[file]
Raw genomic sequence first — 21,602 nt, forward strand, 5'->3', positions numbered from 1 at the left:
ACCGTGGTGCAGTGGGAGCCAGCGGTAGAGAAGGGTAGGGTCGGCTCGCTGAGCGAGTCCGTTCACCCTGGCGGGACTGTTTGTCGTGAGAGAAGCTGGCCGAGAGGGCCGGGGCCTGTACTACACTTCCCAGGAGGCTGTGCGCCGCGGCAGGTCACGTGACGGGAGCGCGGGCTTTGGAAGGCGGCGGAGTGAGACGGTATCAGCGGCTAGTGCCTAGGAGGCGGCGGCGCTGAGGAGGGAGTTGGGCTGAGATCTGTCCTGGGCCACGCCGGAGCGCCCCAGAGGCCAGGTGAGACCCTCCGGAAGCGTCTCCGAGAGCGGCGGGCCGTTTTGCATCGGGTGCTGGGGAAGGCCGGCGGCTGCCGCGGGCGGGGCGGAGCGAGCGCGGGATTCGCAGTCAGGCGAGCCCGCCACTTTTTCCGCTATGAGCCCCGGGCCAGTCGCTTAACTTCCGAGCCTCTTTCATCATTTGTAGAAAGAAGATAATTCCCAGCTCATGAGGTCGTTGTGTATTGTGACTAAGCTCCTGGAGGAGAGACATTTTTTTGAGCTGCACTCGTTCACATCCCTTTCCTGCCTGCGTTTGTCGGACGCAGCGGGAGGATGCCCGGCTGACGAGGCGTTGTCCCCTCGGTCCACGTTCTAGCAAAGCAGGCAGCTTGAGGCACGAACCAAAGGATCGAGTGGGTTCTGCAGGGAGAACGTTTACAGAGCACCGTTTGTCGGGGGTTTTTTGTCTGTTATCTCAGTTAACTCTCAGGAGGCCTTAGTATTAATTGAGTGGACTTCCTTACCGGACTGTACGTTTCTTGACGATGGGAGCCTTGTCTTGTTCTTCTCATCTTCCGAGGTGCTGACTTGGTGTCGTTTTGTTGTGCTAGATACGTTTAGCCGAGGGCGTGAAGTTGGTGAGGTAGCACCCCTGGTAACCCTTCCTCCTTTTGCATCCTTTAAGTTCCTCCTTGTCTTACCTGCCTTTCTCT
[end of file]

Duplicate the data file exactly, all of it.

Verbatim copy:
Raw genomic sequence first — 21,602 nt, forward strand, 5'->3', positions numbered from 1 at the left:
ACCGTGGTGCAGTGGGAGCCAGCGGTAGAGAAGGGTAGGGTCGGCTCGCTGAGCGAGTCCGTTCACCCTGGCGGGACTGTTTGTCGTGAGAGAAGCTGGCCGAGAGGGCCGGGGCCTGTACTACACTTCCCAGGAGGCTGTGCGCCGCGGCAGGTCACGTGACGGGAGCGCGGGCTTTGGAAGGCGGCGGAGTGAGACGGTATCAGCGGCTAGTGCCTAGGAGGCGGCGGCGCTGAGGAGGGAGTTGGGCTGAGATCTGTCCTGGGCCACGCCGGAGCGCCCCAGAGGCCAGGTGAGACCCTCCGGAAGCGTCTCCGAGAGCGGCGGGCCGTTTTGCATCGGGTGCTGGGGAAGGCCGGCGGCTGCCGCGGGCGGGGCGGAGCGAGCGCGGGATTCGCAGTCAGGCGAGCCCGCCACTTTTTCCGCTATGAGCCCCGGGCCAGTCGCTTAACTTCCGAGCCTCTTTCATCATTTGTAGAAAGAAGATAATTCCCAGCTCATGAGGTCGTTGTGTATTGTGACTAAGCTCCTGGAGGAGAGACATTTTTTTGAGCTGCACTCGTTCACATCCCTTTCCTGCCTGCGTTTGTCGGACGCAGCGGGAGGATGCCCGGCTGACGAGGCGTTGTCCCCTCGGTCCACGTTCTAGCAAAGCAGGCAGCTTGAGGCACGAACCAAAGGATCGAGTGGGTTCTGCAGGGAGAACGTTTACAGAGCACCGTTTGTCGGGGGTTTTTTGTCTGTTATCTCAGTTAACTCTCAGGAGGCCTTAGTATTAATTGAGTGGACTTCCTTACCGGACTGTACGTTTCTTGACGATGGGAGCCTTGTCTTGTTCTTCTCATCTTCCGAGGTGCTGACTTGGTGTCGTTTTGTTGTGCTAGATACGTTTAGCCGAGGGCGTGAAGTTGGTGAGGTAGCACCCCTGGTAACCCTTCCTCCTTTTGCATCCTTTAAGTTCCTCCTTGTCTTACCTGCCTTTCTCT